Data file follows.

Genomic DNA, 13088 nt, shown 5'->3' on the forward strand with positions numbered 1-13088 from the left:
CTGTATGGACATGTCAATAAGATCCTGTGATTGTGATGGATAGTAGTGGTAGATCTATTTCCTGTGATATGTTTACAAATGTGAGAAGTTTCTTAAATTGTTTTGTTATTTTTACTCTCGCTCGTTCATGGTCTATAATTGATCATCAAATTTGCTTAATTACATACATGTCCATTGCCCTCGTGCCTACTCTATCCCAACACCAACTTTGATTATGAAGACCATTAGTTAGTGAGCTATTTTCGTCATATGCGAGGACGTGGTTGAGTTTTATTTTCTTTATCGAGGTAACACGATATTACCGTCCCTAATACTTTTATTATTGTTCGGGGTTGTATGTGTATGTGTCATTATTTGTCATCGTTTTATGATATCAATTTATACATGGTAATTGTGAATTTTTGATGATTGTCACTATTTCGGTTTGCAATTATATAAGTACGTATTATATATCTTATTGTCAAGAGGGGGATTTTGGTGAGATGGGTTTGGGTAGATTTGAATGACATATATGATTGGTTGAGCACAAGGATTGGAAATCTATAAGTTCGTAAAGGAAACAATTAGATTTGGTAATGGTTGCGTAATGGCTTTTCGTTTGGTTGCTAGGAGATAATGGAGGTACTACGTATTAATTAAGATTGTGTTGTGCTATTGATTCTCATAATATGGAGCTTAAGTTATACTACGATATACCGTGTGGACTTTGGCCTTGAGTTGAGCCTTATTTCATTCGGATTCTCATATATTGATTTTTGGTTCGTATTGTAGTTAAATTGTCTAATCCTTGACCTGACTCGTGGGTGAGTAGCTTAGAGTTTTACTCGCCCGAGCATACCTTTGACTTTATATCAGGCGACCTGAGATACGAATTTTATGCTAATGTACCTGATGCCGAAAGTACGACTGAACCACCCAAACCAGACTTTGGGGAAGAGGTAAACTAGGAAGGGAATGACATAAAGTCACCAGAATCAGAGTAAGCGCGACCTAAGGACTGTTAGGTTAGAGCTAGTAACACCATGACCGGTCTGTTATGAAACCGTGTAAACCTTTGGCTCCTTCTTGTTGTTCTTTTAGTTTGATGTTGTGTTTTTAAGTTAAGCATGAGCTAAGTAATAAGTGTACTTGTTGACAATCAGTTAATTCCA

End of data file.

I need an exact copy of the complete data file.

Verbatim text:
Genomic DNA, 13088 nt, shown 5'->3' on the forward strand with positions numbered 1-13088 from the left:
CTGTATGGACATGTCAATAAGATCCTGTGATTGTGATGGATAGTAGTGGTAGATCTATTTCCTGTGATATGTTTACAAATGTGAGAAGTTTCTTAAATTGTTTTGTTATTTTTACTCTCGCTCGTTCATGGTCTATAATTGATCATCAAATTTGCTTAATTACATACATGTCCATTGCCCTCGTGCCTACTCTATCCCAACACCAACTTTGATTATGAAGACCATTAGTTAGTGAGCTATTTTCGTCATATGCGAGGACGTGGTTGAGTTTTATTTTCTTTATCGAGGTAACACGATATTACCGTCCCTAATACTTTTATTATTGTTCGGGGTTGTATGTGTATGTGTCATTATTTGTCATCGTTTTATGATATCAATTTATACATGGTAATTGTGAATTTTTGATGATTGTCACTATTTCGGTTTGCAATTATATAAGTACGTATTATATATCTTATTGTCAAGAGGGGGATTTTGGTGAGATGGGTTTGGGTAGATTTGAATGACATATATGATTGGTTGAGCACAAGGATTGGAAATCTATAAGTTCGTAAAGGAAACAATTAGATTTGGTAATGGTTGCGTAATGGCTTTTCGTTTGGTTGCTAGGAGATAATGGAGGTACTACGTATTAATTAAGATTGTGTTGTGCTATTGATTCTCATAATATGGAGCTTAAGTTATACTACGATATACCGTGTGGACTTTGGCCTTGAGTTGAGCCTTATTTCATTCGGATTCTCATATATTGATTTTTGGTTCGTATTGTAGTTAAATTGTCTAATCCTTGACCTGACTCGTGGGTGAGTAGCTTAGAGTTTTACTCGCCCGAGCATACCTTTGACTTTATATCAGGCGACCTGAGATACGAATTTTATGCTAATGTACCTGATGCCGAAAGTACGACTGAACCACCCAAACCAGACTTTGGGGAAGAGGTAAACTAGGAAGGGAATGACATAAAGTCACCAGAATCAGAGTAAGCGCGACCTAAGGACTGTTAGGTTAGAGCTAGTAACACCATGACCGGTCTGTTATGAAACCGTGTAAACCTTTGGCTCCTTCTTGTTGTTCTTTTAGTTTGATGTTGTGTTTTTAAGTTAAGCATGAGCTAAGTAATAAGTGTACTTGTTGACAATCAGTTAATTCCA